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Mathematics for computer algebra - Mignotte M.

Mignotte M. Mathematics for computer algebra - New York, 1992. - 92 p.
ISBN 0-387-97675-2
Download (direct link): mathforcomputer1992.djvu
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u< jjct j Lrc iiicuuuuic uvci ^ui

over any algebraically closed field of characteristic zero). Suppose that there exist two infinite subsets of C, I and J, and two positive integers p and q such that, for x in I, the polynomial P(x, Y) has exactly q roots, and P(X, y) has exactly p roots for in J. Demonstrate that deg x P = p and degy P = q

[Consider the polynomial A(Y) = Res*(P, Px)- Prove that this polynomial is nonzero. Show that there exists J such that () 0. Conclude that degx P =p . Same proof for degy P.]

29. Let and d be two positive integers, 2 < < d. Prove that the polynomial Xd 2 (aX l)k has roots very close to the point 1/a. [Use the theorem of Rouche.]

Deduce that proposition 4.11 cannot be much improved. [Notice that this result generalizes Proposition 4.12.]

Chapter 5


In this chapter, we call R an ordered field such that the field C = R[\/1] is algebraically closed. Usually, we consider that K is the field of real numbers and that C is the field of complex numbers. We study algorithms to separate the real roots of polynomials.

I. Polynomials irreducible over R

Here, we demonstrate Proposition 4.1.

Proposition 5.1. The polynomials with coefficients in R and irreducible over R are first-degree polynomials or second-degree polynomials with a strictly negative discriminant.


Let P be a monic polynomial, with real coefficients, that is irreducible over the field R (thus, by definition, P is non constant). If P admits a real root q, then X a is a polynomial with real coefficients that divides P, hence, since P is irreducible, P = X a. If P has no real roots then it admits at least two imaginary conjugate roots a + ib and a ib, where a and 6 are real and b ^ 0. Then, the polynomial

(X-a-ib)(X-a + ib) = X2- 2 aX + a2 + b2

has real coefficients and divides P, hence it is equal to P. And the discriminant of P is Discr (P) = -62 < 0.

Inversely, it is clear that any polynomial with real coefficients of degree one or of degree two and of negative discriminant is irreducible over R (Indeed, since R is ordered field, its negative elements are not squares. Prove this as an exercise.) Q
-----Jt. U -I ID a quouiai/ic polynomial WXtH real coefficients,

irreducible over the field R, then P(x) has constant sign when x runs over the set of real numbers.

2. The theorem of Rolle

I. The theorem of intermediate values

This theorem is a consequence of the following result.

Theorem 5.1. Let f be a polynomial with real coefficients, and let a and b be two real numbers, where a < b, such that the values /(a)

and f (b) are nonzero. Then the numbers of roots of f in the open interval

]a, b[, counted with their multiciplities, is even or odd whether the product f(a)f(b) is positive or negative.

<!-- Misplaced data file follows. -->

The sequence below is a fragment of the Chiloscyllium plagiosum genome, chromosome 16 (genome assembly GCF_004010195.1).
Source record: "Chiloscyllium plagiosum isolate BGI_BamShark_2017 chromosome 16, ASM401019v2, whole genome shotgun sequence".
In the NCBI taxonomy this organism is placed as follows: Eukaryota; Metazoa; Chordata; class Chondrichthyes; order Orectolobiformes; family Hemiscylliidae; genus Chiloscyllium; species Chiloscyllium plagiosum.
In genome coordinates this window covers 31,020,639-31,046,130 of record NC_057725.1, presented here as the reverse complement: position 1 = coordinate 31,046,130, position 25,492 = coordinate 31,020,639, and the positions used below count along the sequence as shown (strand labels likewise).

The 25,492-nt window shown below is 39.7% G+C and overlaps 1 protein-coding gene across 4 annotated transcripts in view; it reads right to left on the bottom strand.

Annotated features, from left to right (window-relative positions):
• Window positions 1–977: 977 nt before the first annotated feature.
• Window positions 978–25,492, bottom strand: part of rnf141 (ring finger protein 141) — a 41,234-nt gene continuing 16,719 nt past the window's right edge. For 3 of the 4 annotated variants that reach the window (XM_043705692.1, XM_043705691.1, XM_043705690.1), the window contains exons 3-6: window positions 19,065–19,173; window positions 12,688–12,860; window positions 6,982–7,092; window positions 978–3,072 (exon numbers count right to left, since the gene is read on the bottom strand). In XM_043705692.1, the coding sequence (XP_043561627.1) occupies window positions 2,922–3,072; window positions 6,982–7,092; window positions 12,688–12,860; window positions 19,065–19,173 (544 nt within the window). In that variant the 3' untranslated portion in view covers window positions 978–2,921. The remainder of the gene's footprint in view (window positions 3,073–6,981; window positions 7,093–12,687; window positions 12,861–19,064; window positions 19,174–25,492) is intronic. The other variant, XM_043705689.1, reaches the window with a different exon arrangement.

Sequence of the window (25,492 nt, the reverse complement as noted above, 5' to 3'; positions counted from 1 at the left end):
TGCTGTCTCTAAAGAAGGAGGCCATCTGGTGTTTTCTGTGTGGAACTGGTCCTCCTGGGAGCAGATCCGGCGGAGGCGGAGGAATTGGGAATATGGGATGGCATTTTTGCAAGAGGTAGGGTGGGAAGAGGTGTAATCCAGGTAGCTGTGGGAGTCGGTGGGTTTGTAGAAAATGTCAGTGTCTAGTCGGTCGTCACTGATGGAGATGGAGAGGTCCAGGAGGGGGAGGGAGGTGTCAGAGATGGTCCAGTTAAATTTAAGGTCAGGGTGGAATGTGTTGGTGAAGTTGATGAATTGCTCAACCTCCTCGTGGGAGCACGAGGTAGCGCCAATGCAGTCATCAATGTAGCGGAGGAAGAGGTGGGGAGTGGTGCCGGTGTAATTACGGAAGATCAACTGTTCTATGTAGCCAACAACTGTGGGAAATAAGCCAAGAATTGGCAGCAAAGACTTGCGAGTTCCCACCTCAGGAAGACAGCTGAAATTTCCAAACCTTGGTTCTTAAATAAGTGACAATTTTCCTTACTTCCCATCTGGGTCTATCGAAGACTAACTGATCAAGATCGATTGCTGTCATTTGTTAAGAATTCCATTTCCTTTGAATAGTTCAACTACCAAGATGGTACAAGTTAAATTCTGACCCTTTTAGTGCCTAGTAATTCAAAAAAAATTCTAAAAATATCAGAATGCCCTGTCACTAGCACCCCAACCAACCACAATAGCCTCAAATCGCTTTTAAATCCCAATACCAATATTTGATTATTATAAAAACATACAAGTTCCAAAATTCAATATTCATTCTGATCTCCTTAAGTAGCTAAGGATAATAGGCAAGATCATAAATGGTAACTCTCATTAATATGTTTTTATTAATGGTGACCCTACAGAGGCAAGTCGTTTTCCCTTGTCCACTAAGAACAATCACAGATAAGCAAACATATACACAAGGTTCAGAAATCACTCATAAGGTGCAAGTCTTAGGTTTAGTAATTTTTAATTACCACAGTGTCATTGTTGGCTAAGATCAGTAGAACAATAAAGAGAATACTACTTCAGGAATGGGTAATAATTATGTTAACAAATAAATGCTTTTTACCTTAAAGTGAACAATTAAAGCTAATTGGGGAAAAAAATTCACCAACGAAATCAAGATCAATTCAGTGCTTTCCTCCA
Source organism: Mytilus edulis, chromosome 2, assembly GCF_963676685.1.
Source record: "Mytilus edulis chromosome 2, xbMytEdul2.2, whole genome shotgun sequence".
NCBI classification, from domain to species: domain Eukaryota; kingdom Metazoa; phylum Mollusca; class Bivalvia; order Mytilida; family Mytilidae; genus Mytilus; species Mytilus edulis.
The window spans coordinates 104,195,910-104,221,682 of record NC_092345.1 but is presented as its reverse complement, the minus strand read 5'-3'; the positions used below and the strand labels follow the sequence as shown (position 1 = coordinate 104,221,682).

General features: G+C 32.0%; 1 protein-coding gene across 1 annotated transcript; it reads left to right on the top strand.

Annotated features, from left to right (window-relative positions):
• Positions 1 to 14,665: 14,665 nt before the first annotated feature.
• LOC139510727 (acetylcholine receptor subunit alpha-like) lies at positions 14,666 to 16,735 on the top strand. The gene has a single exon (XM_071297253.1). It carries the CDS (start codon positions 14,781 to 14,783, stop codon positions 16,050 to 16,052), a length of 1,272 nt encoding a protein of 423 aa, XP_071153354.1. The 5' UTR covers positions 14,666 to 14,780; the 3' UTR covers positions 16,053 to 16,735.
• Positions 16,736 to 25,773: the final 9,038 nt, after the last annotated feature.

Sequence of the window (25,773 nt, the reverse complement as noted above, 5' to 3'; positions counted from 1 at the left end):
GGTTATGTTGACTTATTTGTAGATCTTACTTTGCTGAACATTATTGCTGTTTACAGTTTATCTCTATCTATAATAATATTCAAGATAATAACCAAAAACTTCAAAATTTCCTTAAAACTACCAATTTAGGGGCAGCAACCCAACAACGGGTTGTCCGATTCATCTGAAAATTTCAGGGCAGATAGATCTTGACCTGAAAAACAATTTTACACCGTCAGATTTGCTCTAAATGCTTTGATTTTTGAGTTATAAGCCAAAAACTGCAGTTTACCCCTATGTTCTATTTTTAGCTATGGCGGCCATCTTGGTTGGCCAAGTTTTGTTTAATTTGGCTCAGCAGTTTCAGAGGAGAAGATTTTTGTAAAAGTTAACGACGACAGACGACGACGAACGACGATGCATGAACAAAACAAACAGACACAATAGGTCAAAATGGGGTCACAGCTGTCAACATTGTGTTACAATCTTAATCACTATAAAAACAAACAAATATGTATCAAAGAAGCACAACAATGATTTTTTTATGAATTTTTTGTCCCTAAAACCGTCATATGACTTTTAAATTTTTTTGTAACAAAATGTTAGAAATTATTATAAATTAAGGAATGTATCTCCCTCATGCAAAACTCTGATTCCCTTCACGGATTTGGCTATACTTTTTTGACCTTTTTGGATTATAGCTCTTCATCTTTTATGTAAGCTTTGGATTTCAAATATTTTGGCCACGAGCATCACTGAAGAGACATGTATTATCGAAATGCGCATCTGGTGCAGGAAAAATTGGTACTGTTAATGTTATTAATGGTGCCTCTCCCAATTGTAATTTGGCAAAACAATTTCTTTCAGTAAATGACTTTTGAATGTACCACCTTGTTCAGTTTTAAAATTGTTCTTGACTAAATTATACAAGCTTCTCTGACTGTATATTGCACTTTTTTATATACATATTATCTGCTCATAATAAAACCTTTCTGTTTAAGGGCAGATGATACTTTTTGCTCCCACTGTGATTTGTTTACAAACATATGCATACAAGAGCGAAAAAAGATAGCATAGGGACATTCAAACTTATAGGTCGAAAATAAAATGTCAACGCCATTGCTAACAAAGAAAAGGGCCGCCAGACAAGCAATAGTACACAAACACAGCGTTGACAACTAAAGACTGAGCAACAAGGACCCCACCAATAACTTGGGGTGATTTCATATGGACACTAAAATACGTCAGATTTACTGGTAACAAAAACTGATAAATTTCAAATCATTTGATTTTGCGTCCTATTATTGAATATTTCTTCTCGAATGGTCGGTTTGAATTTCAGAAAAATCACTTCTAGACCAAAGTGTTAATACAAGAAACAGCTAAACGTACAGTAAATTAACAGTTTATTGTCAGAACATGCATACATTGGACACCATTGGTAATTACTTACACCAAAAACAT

Let us write

m n

f(X) = ( - ) (*2 + Pi* + ).

I J = I

where each of the polynomials on the right-hand side is irreducible over M. As we have just seen it, each of the quadratic polynomials this decomposition has positive values at any real point. Suppose that , ..., oik are exactly the roots of polynomial / lying between the points a and b. Then, we have

/(a) _ Q ~ Qfc TT- Q ~ Qj 2 + PjQ- + 7j

f(b) b-ai b-ak b- Cti AA b? + fyb +

which immediately leads to the relation

sign{/(a)/(6)} = (-1)*.

Hence we have the result. []

The theorem of intermediate values is the following corollary.

Corollary. Let f be a polynomial with real coefficients, and let a and b be two real numbers, where a <b, such that we have f(a) f(b) < 0. Then the polynomial f has at least one root in the open interval ]a, b[.
Z. The theorem oj Kolle

The theorem of Rolle is shown in the following theorem.

Theorem 5.2 (Rolle). Let f be a polynomial with real coefficients and Ieta and 6 be two real successive roots off, with a <b. Then the derivative of f has an odd number of roots in the real interval ]a,b[.


Let m be the order of a, then the polynomial / is written f(X) = (X - a)mg(X), with g(a) 0,


f'(X) = m(X - a)m~1g(X) + (X- a)mg'(X).

For a real number h, which is non zero and small enough, we have the estimate

f(a + h)/f'(a + h) h/m.

This implies the relation

SignjZ(X)Z7(X)) > 0 for x - a > 0, small enough.

In the same way

sign{Z(x)Z'(x)} <0 for x - 6 < 0, small enough.

Because Z never takes the value zero on the open interval ]a, b[ (since a and b are two successive roots of f), by the corollary of Theorem 5.1, the polynomial f does not change of sign on the interval ] a,b[. Hence, for any real h > 0 small enough,

f{a + h)f{b-h)< 0.

We reach the conclusion via theorem 5.1. []


Corollary I. Let f be a polynomial with real coefficients that has m roots (counted with their orders of multiplicity) in a closed interval of R. Then its derivative has at least m I roots in this interval.
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